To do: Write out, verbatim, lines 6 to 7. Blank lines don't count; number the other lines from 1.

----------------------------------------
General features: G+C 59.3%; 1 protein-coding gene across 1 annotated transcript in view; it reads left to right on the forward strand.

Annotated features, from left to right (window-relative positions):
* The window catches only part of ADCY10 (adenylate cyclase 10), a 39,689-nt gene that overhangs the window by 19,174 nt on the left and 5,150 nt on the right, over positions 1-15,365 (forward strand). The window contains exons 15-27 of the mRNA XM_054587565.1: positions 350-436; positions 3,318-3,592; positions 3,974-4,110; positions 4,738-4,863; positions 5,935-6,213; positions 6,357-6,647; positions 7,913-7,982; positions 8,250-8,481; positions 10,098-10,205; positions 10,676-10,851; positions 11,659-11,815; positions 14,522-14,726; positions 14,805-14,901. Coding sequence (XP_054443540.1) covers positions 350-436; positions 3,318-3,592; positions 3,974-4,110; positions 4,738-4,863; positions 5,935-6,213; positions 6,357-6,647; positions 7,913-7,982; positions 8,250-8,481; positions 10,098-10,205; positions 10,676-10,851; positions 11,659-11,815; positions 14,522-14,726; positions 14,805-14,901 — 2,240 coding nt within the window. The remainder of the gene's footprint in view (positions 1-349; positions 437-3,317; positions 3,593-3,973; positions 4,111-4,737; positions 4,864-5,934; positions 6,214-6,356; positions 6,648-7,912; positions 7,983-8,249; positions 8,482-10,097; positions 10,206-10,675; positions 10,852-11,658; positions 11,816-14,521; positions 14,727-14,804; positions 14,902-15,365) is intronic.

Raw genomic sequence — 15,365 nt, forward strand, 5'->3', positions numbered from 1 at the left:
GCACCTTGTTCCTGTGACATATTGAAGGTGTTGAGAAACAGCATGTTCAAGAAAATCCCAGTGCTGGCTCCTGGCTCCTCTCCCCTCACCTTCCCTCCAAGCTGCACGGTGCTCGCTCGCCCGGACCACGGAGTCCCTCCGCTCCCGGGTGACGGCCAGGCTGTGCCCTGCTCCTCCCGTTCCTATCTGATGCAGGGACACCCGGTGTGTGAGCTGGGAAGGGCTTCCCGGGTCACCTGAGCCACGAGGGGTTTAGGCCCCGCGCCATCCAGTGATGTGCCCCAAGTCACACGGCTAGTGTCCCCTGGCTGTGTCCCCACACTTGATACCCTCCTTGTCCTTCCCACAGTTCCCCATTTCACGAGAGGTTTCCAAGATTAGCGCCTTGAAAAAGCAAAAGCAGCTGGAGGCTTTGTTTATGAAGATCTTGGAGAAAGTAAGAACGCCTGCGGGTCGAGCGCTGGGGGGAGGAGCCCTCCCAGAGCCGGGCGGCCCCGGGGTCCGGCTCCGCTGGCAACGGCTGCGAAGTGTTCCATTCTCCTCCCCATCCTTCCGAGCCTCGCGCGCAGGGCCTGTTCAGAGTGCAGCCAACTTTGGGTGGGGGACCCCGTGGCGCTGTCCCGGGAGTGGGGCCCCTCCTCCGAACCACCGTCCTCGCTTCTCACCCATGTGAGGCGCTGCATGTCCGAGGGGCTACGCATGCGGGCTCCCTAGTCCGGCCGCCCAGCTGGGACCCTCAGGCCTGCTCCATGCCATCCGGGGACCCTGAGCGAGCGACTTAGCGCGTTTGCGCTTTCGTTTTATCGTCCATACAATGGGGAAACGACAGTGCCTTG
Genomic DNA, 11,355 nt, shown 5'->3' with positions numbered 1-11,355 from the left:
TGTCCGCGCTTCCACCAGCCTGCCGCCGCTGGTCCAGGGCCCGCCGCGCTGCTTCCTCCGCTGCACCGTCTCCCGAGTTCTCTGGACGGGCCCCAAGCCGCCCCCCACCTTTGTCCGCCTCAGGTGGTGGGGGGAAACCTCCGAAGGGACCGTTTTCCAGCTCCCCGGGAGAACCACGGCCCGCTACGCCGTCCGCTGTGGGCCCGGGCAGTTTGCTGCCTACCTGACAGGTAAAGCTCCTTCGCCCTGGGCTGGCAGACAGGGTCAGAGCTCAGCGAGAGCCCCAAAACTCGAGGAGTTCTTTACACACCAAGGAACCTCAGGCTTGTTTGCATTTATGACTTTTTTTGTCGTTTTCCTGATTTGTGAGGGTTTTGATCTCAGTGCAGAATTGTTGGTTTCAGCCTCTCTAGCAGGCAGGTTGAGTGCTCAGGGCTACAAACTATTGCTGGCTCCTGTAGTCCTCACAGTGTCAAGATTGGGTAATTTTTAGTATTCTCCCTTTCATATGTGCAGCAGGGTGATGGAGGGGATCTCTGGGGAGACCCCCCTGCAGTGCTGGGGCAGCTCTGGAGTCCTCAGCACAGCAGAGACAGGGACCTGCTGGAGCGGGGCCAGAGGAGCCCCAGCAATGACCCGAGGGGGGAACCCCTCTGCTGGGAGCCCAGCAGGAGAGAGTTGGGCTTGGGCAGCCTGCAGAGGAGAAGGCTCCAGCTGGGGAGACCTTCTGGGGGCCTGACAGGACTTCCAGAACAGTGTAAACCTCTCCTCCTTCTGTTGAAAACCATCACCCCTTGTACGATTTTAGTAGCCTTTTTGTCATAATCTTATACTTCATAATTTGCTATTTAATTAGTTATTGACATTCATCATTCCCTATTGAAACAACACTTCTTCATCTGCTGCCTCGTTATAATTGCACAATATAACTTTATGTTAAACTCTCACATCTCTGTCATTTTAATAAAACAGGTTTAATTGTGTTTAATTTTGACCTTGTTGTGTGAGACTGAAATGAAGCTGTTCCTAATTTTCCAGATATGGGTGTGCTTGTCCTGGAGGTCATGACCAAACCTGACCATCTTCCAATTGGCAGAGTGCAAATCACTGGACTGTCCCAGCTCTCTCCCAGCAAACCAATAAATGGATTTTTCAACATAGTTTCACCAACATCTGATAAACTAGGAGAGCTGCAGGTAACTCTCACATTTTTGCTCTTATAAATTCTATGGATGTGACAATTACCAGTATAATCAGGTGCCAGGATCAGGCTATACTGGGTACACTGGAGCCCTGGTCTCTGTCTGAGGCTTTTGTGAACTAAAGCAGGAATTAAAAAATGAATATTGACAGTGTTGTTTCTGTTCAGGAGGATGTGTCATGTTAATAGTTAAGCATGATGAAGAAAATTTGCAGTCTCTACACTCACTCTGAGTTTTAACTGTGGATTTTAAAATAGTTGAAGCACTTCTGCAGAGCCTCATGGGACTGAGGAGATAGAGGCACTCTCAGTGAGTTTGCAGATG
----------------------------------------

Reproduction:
Genomic DNA, 11,355 nt, shown 5'->3' with positions numbered 1-11,355 from the left:
TGTCCGCGCTTCCACCAGCCTGCCGCCGCTGGTCCAGGGCCCGCCGCGCTGCTTCCTCCGCTGCACCGTCTCCCGAGTTCTCTGGACGGGCCCCAAGCCGCCCCCCACCTTTGTCCGCCTCAGGTGGTGGGGGGAAACCTCCGAAGGGACCGTTTTCCAGCTCCCCGGGAGAACCACGGCCCGCTACGCCGTCCGCTGTGGGCCCGGGCAGTTTGCTGCCTACCTGACAGGTAAAGCTCCTTCGCCCTGGGCTGGCAGACAGGGTCAGAGCTCAGCGAGAGCCCCAAAACTCGAGGAGTTCTTTACACACCAAGGAACCTCAGGCTTGTTTGCATTTATGACTTTTTTTGTCGTTTTCCTGATTTGTGAGGGTTTTGATCTCAGTGCAGAATTGTTGGTTTCAGCCTCTCTAGCAGGCAGGTTGAGTGCTCAGGGCTACAAACTATTGCTGGCTCCTGTAGTCCTCACAGTGTCAAGATTGGGTAATTTTTAGTATTCTCCCTTTCATATGTGCAGCAGGGTGATGGAGGGGATCTCTGGGGAGACCCCCCTGCAGTGCTGGGGCAGCTCTGGAGTCCTCAGCACAGCAGAGACAGGGACCTGCTGGAGCGGGGCCAGAGGAGCCCCAGCAATGACCCGAGGGGGGAACCCCTCTGCTGGGAGCCCAGCAGGAGAGAGTTGGGCTTGGGCAGCCTGCAGAGGAGAAGGCTCCAGCTGGGGAGACCTTCTGGGGGCCTGACAGGACTTCCAGAACAGTGTAAACCTCTCCTCCTTCTGTTGAAAACCATCACCCCTTGTACGATTTTAGTAGCCTTTTTGTCATAATCTTATACTTCATAATTTGCTATTTAATTAGTTATTGACATTCATCATTCCCTATTGAAACAACACTTCTTCATCTGCTGCCTCGTTATAATTGCACAATATAACTTTATGTTAAACTCTCACATCTCTGTCATTTTAATAAAACAGGTTTAATTGTGTTTAATTTTGACCTTGTTGTGTGAGACTGAAATGAAGCTGTTCCTAATTTTCCAGATATGGGTGTGCTTGTCCTGGAGGTCATGACCAAACCTGACCATCTTCCAATTGGCAGAGTGCAAATCACTGGACTGTCCCAGCTCTCTCCCAGCAAACCAATAAATGGATTTTTCAACATAGTTTCACCAACATCTGATAAACTAGGAGAGCTGCAGGTAACTCTCACATTTTTGCTCTTATAAATTCTATGGATGTGACAATTACCAGTATAATCAGGTGCCAGGATCAGGCTATACTGGGTACACTGGAGCCCTGGTCTCTGTCTGAGGCTTTTGTGAACTAAAGCAGGAATTAAAAAATGAATATTGACAGTGTTGTTTCTGTTCAGGAGGATGTGTCATGTTAATAGTTAAGCATGATGAAGAAAATTTGCAGTCTCTACACTCACTCTGAGTTTTAACTGTGGATTTTAAAATAGTTGAAGCACTTCTGCAGAGCCTCATGGGACTGAGGAGATAGAGGCACTCTCAGTGAGTTTGCAGATG